But the reality is that without naturally-occurring cycles in economies which clear out failure, re-allocate resources and allow new growth, you don't get constant economic expansion with low inflation. Instead, you get politically-allocated resources borrowed on behalf of taxpayers, along with the recession that was promised to be ended sooner and more mildly than without the deficit spending.

Monday, August 22, 2011

Michael Lewis' The Big Short- Initial Observations

After writing this post earlier this month about Michael Lewis' 20+ year old book Liar's Poker and exchanging comments with a reader presenting himself as a young prospective investment banker, I went ahead and bought two of his subsequent books, Moneyball and The Big Short. Incidentally, in keeping with the times, I ordered both as nearly-virgin, used copies from Amazon resellers for no more than $10 each, including shipping. The latter arrived looking every bit like a brand new, unopened book.

Despite my intentions to save The Big Short, published last year, to read in a classic summer situation of electronic unconnectedness, I have read roughly one-fifth of it already. Being the second of Lewis' financial books that I've read, and having reread Liar's Poker, his first, in the past few weeks, I have a few observations to offer on The Big Short.

The first is simply how Lewis focuses on people with amazingly good luck. In Liar's Poker, he made the point of how few people were granted the exalted status he enjoyed by being hired by then-dominant Salomon Brothers.

In The Big Short, he initially profiles a one-eyed doctor-turned-equity portfolio manager, Mike Burry. Burry first attracts attention from Joel Greenblatt and his colleagues, New York-based hedge fund managers, rather unbelievably from their following his selections as posted on stock trading message boards of the time, and his own nascent AOL 'blog.' Later, Lewis confirms that Burry was the only person Greenblatt's firm ever subsequently approached with an offer to buy part of his firm. Then Burry, seeking to profit from the troubles of companies involved in sub-prime finance, shifts from equities to debt, buying derivatives on CDOs which he is certain will lose the bulk of their value due to underlying defaults. His investors, learning of this, want to, but can't redeem their funds because of Burry's lock-up rules.

Then Burry manages to coax, badger and persuade several banks to sell him the derivatives he wants on selected mortgage-backed CDOs. Eventually, the banks catch on and begin doing the same, all the while Burry and the traders at these banks lie to each other about exactly what they are doing.

What's ironic is that Lewis paints Burry as the most honest of hedge fund managers, eschewing a fixed management fee. But he doesn't adequately, in my opinion, explain the very serious fraud Burry committed when he informed his investors and backers that he'd completely changed the investments in his portfolio. That Burry survived this is even more immense luck.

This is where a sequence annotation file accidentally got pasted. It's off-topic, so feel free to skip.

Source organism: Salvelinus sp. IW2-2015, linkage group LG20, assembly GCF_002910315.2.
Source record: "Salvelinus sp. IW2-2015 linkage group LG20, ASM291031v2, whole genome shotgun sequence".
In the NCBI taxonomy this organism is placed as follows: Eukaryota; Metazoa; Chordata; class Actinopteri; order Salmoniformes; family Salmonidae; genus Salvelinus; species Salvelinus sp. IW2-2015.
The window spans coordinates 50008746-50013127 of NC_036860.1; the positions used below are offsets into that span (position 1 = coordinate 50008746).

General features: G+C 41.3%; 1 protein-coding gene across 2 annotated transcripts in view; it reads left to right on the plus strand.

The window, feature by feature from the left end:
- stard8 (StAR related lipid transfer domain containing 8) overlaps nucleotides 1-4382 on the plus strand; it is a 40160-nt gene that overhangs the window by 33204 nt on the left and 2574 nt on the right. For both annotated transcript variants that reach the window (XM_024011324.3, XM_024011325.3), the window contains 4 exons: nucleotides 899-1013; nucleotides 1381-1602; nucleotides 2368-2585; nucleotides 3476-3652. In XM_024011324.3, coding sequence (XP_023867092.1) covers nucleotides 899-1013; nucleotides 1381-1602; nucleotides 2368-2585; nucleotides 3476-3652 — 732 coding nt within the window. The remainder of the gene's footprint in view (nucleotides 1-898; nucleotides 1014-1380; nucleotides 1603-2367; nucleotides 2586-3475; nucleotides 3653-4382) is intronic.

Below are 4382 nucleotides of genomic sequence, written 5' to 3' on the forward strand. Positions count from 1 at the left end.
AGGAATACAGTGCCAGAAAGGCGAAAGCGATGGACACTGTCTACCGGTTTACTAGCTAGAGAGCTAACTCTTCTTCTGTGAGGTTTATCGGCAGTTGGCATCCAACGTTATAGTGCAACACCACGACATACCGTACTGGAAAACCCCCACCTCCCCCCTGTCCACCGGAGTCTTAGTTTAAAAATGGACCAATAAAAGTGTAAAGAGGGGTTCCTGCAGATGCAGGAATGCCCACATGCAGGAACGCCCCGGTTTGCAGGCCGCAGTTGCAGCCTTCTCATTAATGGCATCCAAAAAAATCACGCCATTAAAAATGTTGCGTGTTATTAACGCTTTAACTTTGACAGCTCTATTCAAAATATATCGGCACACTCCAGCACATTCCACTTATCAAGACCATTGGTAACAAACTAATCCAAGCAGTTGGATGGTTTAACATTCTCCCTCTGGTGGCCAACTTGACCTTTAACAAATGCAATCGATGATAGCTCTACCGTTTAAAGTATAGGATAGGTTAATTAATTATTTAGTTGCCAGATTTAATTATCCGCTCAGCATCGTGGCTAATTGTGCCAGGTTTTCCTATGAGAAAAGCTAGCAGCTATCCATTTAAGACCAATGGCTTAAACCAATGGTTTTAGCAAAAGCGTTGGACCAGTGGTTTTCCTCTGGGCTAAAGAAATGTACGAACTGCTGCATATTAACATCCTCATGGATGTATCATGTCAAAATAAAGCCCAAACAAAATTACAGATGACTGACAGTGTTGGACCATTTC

It's likely that Burry's being a subjective stock picker had a lot to do with his intellectual property not simply being stolen. I have friends who unwisely approached GE Capital years ago with a financial concept. The management at GE officially rejected the concept, but only months later were seen having appropriated the idea and implemented it at the unit, at scale. Suffice to say, my friends were out millions due to unrealistic expectations of GE Capital's operating procedures.

Similarly, when, a few years ago, an intermediary offered to introduce a then-business partner and me to Goldman Sachs, in order to obtain investment funds, we declined. We realized we weren't going to be, for example, in a private meeting with the firm's CEO or any other single senior officer. Instead, the intermediary was probably going to have us presenting our IP to, and answering the questions of, a dozen or more smart, hungry Goldman junior staffers all eager to climb over each other- and us- to make their fortune.

One of my business partner's colleagues in private equity later confirmed that it was imperative we never let a large investment bank or fund manager, like Goldman, have any whiff of the details of our approach, lest they move heaven and earth to obtain information on our trades and mimic them for free. And that we were correct to avoid providing any details of my equity portfolio management approach to anyone at Goldman.

More often than not, an existing financial firm will take what they can, rather than formally approach someone with a new, profitable concept and offer value for it.

Thus, it's very difficult to adequately explain, or overstate, just how wildly improbably Burry's good fortune was. First, to be a subjective equity analyst-cum-investor who actually beat the S&P500 is pretty rare. To have divulged his selections online and then have a hedge fund find, track and ultimately buy a piece of his operation is even rarer. And to survive essentially completely changing the nature of his fund without giving investors a chance to redeem.

Think rare as in the exceedingly long odds of any one low-income, uneducated minority youth devoting all his time to playing basketball, and eventually making it through a college basketball program to be selected by an NBA team and actually playing for at least a few seasons, thus scoring the sports equivalent of a lottery win.

Lewis writes engaging, interesting and true stories. He has a wry manner of educated the novice in the arcane ways of finance, while exposing fraud, luck, and many other aspects of the human condition.

The way in which Lewis has, so far as I have read at this point, composed The Big Short gives the appearance of a few honest, initially-naive souls at Oppenheimer and elsewhere standing up to widespread housing finance fraud, fighting the good fight and, I'm assuming, ultimately triumphing through immense financial gains.

As I read Chapter Two, In The Land of the Blind, about Burry, I couldn't help but think about the legions of other analysts and investors who could and probably did have other equally-profitable approaches, but, at some stage of their efforts, failed to receive the luck which found Burry.

In short, I think Lewis' tales of finance give the illusion of skill trumping fraud and greed, when, more accurately, it's luck and some skill accidentally getting a lightning strike amidst greed, fraud and herd investing mentality in the fund management, trading and investment banking businesses.